Beginning in the eleventh century, the doctrine of “transubstantiation” was formulated as a way of affirming the real presence. Using philosophical concepts that were current at the time, this doctrine affirmed that the “substance” of the bread and wine was, by the power of God, converted or changed into the “substance” of Christ Himself, even though the “accidents” (appearance, taste, etc.) of bread and wine remained.

This theology was accompanied by a popular piety which was focused on the consecrated bread as object of devotion. People longed to gaze upon the elevated Host when it was lifted up by the priest after the words of consecration in the Mass. The Host was also put on display for adoration at certain times, and was even carried in procession. On the other hand, the people rarely if ever received Holy Communion; only the priest consumed the consecrated elements.

It is generally recognized today that this medieval Eucharistic piety was a distortion of the sacrament. Part of the program of the Reformers in the sixteenth century was to restore the integrity of the Eucharist by encouraging the people to receive Communion and to understand the liturgy as a sacred meal (the Lord’s Supper).

Why did the Church of England reject the concept of “transubstantiation”? Article XXVIII of the Articles of Religion (as reaffirmed by the Episcopal Church in 1801) says: “Transubstantiation (or the change of the substance of Bread and Wine) in the Supper of the Lord, cannot be proved by Holy Writ; but is repugnant to the plain words of Scripture, overthroweth the nature of a Sacrament, and hath given occasion to many superstitions.” [1]

The words singled out above for emphasis get at the heart of the matter for Anglicans. It is in “the nature of a sacrament” that the natural or physical reality remains itself, while at the same time making present the spiritual reality. The bread is still bread, after the prayer of consecration, but now it is also a sacrament in the sense that it makes present a spiritual reality.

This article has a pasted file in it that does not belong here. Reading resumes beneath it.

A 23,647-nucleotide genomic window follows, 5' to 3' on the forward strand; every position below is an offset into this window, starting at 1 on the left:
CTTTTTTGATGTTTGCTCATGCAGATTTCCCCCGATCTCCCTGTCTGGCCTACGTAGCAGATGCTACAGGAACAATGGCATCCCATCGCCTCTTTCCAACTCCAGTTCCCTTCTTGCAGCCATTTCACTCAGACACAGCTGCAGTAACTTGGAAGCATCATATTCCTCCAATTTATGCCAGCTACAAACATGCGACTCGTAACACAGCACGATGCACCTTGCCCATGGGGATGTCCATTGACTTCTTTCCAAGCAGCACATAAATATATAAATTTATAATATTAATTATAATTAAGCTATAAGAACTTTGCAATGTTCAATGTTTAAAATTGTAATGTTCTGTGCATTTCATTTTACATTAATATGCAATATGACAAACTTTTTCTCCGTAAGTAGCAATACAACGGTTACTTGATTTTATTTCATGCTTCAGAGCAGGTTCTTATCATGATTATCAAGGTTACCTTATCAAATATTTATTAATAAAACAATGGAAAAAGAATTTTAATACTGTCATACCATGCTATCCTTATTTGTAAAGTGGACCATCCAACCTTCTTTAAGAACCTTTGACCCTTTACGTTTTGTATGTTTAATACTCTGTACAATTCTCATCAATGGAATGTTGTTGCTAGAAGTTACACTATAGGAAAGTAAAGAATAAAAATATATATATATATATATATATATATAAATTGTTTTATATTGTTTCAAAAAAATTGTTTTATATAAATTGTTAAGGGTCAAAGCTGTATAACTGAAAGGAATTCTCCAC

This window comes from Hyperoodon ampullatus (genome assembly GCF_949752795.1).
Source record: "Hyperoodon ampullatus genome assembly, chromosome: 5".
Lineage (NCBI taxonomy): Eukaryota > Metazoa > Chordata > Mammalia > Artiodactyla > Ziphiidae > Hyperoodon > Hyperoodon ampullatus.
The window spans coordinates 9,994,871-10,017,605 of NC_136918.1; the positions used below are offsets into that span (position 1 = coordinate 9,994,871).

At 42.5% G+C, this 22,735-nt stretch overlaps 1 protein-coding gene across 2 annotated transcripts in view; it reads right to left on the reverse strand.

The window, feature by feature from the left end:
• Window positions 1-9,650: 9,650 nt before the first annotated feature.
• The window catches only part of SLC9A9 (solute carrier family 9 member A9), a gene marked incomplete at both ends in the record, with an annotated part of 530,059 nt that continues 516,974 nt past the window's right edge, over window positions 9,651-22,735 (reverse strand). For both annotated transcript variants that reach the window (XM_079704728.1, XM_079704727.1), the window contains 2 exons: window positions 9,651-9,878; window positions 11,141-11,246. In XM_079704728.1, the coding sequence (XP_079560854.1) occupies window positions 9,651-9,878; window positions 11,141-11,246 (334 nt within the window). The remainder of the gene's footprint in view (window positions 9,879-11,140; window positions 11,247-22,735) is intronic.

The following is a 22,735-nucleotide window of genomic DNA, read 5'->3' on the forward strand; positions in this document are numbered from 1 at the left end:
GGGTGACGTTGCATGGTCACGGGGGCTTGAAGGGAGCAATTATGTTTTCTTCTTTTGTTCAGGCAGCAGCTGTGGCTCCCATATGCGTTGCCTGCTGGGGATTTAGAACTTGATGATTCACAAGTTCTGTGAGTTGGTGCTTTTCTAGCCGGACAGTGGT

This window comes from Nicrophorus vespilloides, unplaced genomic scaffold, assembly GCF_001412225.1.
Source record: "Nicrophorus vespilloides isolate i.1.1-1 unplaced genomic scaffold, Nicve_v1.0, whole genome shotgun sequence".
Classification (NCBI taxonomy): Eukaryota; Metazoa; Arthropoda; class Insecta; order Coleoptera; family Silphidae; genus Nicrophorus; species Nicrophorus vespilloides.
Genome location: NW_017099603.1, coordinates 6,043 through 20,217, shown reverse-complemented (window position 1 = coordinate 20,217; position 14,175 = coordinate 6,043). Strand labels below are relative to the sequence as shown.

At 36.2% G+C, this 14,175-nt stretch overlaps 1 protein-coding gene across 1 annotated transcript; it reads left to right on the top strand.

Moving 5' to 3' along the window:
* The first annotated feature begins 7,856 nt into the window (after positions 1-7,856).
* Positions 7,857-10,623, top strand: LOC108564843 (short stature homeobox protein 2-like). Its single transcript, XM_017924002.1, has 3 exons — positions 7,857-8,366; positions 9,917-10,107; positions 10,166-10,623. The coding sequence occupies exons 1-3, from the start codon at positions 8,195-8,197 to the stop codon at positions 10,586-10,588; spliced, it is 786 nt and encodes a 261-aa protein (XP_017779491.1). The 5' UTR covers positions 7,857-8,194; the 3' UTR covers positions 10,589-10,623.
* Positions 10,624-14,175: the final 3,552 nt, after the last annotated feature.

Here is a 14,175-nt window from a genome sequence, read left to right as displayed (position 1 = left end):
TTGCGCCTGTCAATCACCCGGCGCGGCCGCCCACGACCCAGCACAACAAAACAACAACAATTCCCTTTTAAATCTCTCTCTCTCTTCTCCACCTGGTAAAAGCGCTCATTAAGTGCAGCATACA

“The outward and visible sign in the Eucharist is bread and wine, given and received according to Christ’s command. The inward and spiritual grace in the Holy Communion is the Body and Blood of Christ given to his people, and received by faith.” [2]

This statement of the Eucharistic faith of The Episcopal Church clearly affirms the spiritual reality of Christ’s self-gift to his people when the sacrament is received in the attitude of faith. But it also makes clear that the bread and wine function sacramentally as “the outward and visible sign.”

The Anglican perspective on the Eucharist can be appreciated better by looking at the theology of Richard Hooker (1554-1600).

“Like Cranmer, Hooker’s doctrine can be described as a doctrine of the real partaking of the body and blood of Christ in the Eucharist, rather than a doctrine of the real presence of Christ in the Eucharist. This doctrine of the Eucharist, which became characteristic of Anglican theology, is often referred to as ‘receptionism.’ Hooker does not deny the real presence, but he relates it primarily to the faithful communicant rather than to the elements of bread and wine... On the question of the relation of the presence to the elements of bread and wine he adopts a position of deliberate agnosticism: ‘...what these elements are in themselves it skilleth not, it is enough that to me which take them they are the body and blood of Christ.’” [3]

This understanding of the Eucharist shifts the emphasis away from the elements in themselves (as a possible object of devotion) and views them rather in their sacramental function as communicating the presence of Christ to the one who receives them in the attitude of faith. This is in accord with Cranmer’s effort “to reorient Eucharistic doctrine around the act of Communion, rather than around a change in the nature of the elements.” [4]

What Anglican and Roman Catholic Christians have in common, despite differences in terminology, is the centrality of the Holy Eucharist in their life of faith. Christ’s presence in this sacrament remains a great Mystery—to be entered into, but not to be explained.

The Theologian

[1] BCP, p. 873, emphasis added.
[2] In the Catechism of the Book of Common Prayer, BCP, p. 859.
[3] W. R. Crockett, in The Study of Anglicanism, revised ed., pp. 309-310.
[4] Ibid., p. 309.

The Rev. Wayne L. Fehr writes a monthly column for the diocesan newsletter called "Ask a Theologian," answering questions from ordinary Christians trying to make sense of their faith. You can find and purchase his book "Tracing the Contours of Faith: Christian Theology for Questioners" here